> >
            > >
            > >
            > >
            > > He didn't know how he got here on this dark lonely street. The streetlights were few and far between, and even when he stood under one it barely cast any light. Faint sounds of screams broke the silence at times, but he couldn't tell from whence they came. An occasional dog would growl behind bushes which shook violently and then became still. He never saw the dogs though.
            > > The neighborhood seemed vaguely familiar, but he couldn't recall where he had seen it before. Cold winds blew in an unsettling way, first from one direction and then another. Leaves raced across the street and then back again, their dry edges scraping the pavement like fingernails on a blackboard.
            > > A three day old crescent moon hung darkly in the sky as wispy clouds raced by. Faint cold stars hung on a blackened velvet sky. The veil between the world of the living and the dead was thin, very thin tonight.
            > > "Come," said a voice in a whisper at his ear.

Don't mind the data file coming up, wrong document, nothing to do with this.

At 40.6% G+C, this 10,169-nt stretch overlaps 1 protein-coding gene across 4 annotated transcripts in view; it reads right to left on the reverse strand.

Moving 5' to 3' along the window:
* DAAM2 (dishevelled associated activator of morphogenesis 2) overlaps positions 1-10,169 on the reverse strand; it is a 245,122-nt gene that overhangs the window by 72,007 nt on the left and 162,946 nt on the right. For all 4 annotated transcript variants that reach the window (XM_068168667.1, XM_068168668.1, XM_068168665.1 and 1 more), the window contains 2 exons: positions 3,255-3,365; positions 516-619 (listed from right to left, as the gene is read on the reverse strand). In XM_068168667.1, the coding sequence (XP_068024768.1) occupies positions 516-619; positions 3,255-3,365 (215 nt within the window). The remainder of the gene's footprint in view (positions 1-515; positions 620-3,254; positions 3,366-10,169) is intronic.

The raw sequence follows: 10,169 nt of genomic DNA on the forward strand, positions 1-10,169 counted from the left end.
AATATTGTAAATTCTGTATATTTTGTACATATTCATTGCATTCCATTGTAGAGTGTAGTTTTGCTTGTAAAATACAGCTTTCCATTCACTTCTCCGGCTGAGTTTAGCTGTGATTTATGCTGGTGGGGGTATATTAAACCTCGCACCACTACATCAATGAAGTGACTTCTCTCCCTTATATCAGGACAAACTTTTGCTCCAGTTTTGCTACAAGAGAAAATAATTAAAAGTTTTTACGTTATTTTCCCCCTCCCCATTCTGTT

> > He turned violently for he had not heard anyone approach, but there was nobody to be seen. The hackles rose on his neck and chill bumps covered his arms.
            > > He walked faster towards the next lamppost hoping to leave whatever spirit had spoken behind. This was the last light on the street. The dark blackness of a forest loomed at the street's end.
            > > "Come," the voice again commanded. Once again there was no one to be seen.
            > > In near panic the man called out, "Where are you? What do you want of me?"
            > > Silence filled the air. The wind had died. Only the faint beating of his heart could he hear. And then the lights went out. Nothing could be seen of the street he had been walking down. No houses were visible.
            > > He turned at the sound of raspy breathing behind him which made his heart leap in his chest. Against the dark sky was an even darker shadow, twice as tall as a man. He wanted to run away, run anywhere but where could he go?
            > > Looking around he became aware of a faint glow in the forest, more like the light cast from a lightning bug, but it was light none the less. He lurched forward in a stumbling run hoping the great shadow behind him would not follow, but he could feel that menacing presence only inches behind him.